Want your skin to look 20 to 30 years younger? Try this

This can reduce the effects of aging on the skin with just three months of treatment, making it appear 20-30 years younger, and won’t cost you a dime.

Exercise reverses skin's aging on microscopic level, McMaster University study suggests

Exercise among older adults can make their skin appear 20 to 30 years younger on a microscopic level, a new study suggests. (CBC)

This can reduce the effects of aging on the skin with just three months of treatment, making it appear 20 to 30 years younger, and won’t cost you a dime.

That is, if you don’t count the cost of a gym membership.

Preliminary findings out of McMaster University shows that exercise can prevent and even reverse the effects of aging in the skin.

“It shows is that exercise is something we should be doing not just for our hearts and our brains and to lower cancer risk,” said Dr. Mark Tarnopolsky, a professor of pediatrics and exercise science at McMaster, “but also it’s going to make our skin healthier.”

What Tarnopolsky sees may be a bit different than when you see. When he said the skin looks 20-30 years younger, he’s looking at it at a microscopic level.

Dr. Mark Tarnopolsky is a professor of pediatrics and exercise science at McMaster University. (McMaster University)

“The dermis thins, so it gives skin a wrinkly, so of sloppy appearance,” explained Tarnopolsky. “And then the outer coating, the stratum corneum which is the outer part of the epidermis, it thickens which gives you a flakey skin as you get older as well.”

What exercise does is prevent the dermis from thinning and the stratum corneum from thickening, making skin look decades younger at a microscopic level.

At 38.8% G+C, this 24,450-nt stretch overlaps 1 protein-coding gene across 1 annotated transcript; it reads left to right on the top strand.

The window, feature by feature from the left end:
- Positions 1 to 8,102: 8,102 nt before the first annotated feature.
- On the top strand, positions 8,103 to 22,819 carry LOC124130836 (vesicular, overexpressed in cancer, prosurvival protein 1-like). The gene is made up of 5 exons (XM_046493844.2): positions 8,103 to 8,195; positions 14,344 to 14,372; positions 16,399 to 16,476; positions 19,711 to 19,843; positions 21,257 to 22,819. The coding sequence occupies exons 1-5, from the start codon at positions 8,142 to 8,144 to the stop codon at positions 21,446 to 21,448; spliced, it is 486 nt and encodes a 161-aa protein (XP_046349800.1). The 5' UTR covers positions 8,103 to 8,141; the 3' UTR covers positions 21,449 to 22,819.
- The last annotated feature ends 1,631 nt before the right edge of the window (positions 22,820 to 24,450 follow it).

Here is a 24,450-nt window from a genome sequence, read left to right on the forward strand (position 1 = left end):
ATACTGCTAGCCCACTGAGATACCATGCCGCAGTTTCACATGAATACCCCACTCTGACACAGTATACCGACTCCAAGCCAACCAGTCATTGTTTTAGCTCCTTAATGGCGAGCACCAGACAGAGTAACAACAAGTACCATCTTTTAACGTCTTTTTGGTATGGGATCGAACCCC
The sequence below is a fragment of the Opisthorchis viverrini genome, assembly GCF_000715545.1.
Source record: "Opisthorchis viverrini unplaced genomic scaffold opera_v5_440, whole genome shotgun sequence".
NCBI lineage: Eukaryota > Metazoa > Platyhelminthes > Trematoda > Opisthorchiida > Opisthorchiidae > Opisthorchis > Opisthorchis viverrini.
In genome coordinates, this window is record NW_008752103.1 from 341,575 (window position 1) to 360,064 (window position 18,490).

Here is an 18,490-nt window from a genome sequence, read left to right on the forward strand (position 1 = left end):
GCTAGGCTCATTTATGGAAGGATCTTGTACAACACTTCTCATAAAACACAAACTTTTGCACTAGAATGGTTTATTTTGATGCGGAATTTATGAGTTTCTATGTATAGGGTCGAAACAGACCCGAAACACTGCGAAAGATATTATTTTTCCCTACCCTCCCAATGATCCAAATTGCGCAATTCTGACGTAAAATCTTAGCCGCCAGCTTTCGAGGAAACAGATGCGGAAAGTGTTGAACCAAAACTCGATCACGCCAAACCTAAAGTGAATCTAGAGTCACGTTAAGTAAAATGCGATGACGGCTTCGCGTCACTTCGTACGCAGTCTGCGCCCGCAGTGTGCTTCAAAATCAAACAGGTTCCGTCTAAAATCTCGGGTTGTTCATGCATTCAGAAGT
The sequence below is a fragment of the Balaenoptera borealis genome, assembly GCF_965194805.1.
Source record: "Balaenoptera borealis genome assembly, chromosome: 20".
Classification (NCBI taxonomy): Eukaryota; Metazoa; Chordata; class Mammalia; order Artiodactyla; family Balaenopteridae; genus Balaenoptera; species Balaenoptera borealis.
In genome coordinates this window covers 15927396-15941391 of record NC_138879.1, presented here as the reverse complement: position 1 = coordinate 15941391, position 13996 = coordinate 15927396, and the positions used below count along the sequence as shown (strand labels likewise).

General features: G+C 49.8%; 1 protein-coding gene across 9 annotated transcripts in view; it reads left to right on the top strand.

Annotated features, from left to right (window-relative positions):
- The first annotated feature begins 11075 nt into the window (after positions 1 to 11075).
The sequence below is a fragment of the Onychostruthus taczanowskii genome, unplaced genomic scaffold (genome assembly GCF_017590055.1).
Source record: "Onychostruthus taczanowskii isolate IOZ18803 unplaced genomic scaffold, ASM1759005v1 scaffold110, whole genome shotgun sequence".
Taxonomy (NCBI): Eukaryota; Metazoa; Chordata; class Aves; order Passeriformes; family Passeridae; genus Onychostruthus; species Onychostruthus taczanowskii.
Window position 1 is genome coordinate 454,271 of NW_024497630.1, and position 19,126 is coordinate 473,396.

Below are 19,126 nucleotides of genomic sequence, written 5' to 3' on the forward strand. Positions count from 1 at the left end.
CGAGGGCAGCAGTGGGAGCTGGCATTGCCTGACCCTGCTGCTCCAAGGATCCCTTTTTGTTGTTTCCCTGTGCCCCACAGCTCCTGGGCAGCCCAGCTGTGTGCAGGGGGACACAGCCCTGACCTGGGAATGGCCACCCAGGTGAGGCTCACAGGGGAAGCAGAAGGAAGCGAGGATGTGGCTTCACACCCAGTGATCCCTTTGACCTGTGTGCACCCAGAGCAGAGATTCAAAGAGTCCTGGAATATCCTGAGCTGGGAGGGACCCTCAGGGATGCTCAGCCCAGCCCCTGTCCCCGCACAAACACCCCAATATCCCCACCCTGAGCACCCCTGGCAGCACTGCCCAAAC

He made the discovery when studying the effects of exercise on mice genetically modified to age faster. Comparing sedentary mice to those who exercise on a wheel three times a week, he found “massive systematic benefits.”

“One of our most striking findings was the skin,” said Tarnopolsky. “It was dramatically abnormal in the aging mouse and completely protected with exercise.”

To test the theory further, he looked at skin biopsies of humans, taking samples from the upper buttocks, an area that wouldn’t be exposed to damage from the sun.

“I think a lot of people wouldn’t even think that exercise helps your skin because if you look at a runner like me we have a lot of wrinkles on our face because we spend so much time in the sun,” said Tarnopolsky.

“So the photo aging kind of counters the benefits of exercise [to the skin], so in order to see the effects we have to look at an area that isn’t bombarded by sun.”

Taking it a step further, Tarnopolsky tried to show if exercise could reverse the effects of aging. Looking at people aged 65 and older, he studied what would happen if he introduced exercise at the late age. What he found was that the skin would appear 20 to 30 years younger under the microscope after three months.

And it didn’t take much — participants exercised for 30 minutes three times a week on a stationary bike.

Tarnopolsky said he’s now turning his research to what processes at a protein level are reversing the effects of aging, but also looking to see what specific benefits we have from healthier skin.

“Do we actually have long-term protection from sun associated cancers?” Tarnopolsky asked.

We’ll have to wait to find out.